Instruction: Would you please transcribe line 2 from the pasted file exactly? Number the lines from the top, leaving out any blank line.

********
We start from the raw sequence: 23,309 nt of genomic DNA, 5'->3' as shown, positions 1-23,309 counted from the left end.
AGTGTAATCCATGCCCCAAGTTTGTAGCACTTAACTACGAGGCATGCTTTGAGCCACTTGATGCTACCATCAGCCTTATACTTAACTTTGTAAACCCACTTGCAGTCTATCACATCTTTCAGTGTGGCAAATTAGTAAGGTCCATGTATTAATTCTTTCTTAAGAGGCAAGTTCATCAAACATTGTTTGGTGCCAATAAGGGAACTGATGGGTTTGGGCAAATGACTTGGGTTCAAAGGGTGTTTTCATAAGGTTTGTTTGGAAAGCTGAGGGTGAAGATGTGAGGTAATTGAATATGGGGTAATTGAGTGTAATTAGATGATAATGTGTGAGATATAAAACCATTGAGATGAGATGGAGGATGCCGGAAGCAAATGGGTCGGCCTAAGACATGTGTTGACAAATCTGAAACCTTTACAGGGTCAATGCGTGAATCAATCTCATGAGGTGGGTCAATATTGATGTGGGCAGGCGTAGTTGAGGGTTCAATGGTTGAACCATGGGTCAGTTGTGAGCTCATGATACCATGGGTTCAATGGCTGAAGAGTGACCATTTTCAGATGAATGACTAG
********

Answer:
AGTGTAATCCATGCCCCAAGTTTGTAGCACTTAACTACGAGGCATGCTTTGAGCCACTTGATGCTACCATCAGCCTTATACTTAACTTTGTAAACCCACTTGCAGTCTATCACATCTTTCAGTGTGGCAAATTAGTAAGGTCCATGTATTAATTCTTTCTTAAGAGGCAAGTTCATCAAACATTGTTTGGTGCCAATAAGGGAACTGATGGGTTTGGGCAAATGACTTGGGTTCAAAGGGTGTTTTCATAAGGTTTGTTTGGAAAGCTGAGGGTGAAGATGTGAGGTAATTGAATATGGGGTAATTGAGTGTAATTAGATGATAATGTGTGAGATATAAAACCATTGAGATGAGATGGAGGATGCCGGAAGCAAATGGGTCGGCCTAAGACATGTGTTGACAAATCTGAAACCTTTACAGGGTCAATGCGTGAATCAATCTCATGAGGTGGGTCAATATTGATGTGGGCAGGCGTAGTTGAGGGTTCAATGGTTGAACCATGGGTCAGTTGTGAGCTCATGATACCATGGGTTCAATGGCTGAAGAGTGACCATTTTCAGATGAATGACTAG